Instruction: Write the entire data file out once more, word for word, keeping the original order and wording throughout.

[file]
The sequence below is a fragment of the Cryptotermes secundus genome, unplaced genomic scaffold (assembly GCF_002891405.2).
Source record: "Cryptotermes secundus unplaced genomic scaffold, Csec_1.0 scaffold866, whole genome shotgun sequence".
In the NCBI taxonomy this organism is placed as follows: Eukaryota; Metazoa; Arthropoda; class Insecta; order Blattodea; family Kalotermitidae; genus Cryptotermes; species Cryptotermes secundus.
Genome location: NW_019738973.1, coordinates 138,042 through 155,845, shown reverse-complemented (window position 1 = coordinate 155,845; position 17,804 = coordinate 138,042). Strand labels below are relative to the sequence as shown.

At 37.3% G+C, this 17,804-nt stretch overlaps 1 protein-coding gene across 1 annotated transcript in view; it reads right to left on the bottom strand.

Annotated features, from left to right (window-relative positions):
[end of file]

The sequence below is a fragment of the Cryptotermes secundus genome, unplaced genomic scaffold (assembly GCF_002891405.2).
Source record: "Cryptotermes secundus unplaced genomic scaffold, Csec_1.0 scaffold866, whole genome shotgun sequence".
In the NCBI taxonomy this organism is placed as follows: Eukaryota; Metazoa; Arthropoda; class Insecta; order Blattodea; family Kalotermitidae; genus Cryptotermes; species Cryptotermes secundus.
Genome location: NW_019738973.1, coordinates 138,042 through 155,845, shown reverse-complemented (window position 1 = coordinate 155,845; position 17,804 = coordinate 138,042). Strand labels below are relative to the sequence as shown.

At 37.3% G+C, this 17,804-nt stretch overlaps 1 protein-coding gene across 1 annotated transcript in view; it reads right to left on the bottom strand.

Annotated features, from left to right (window-relative positions):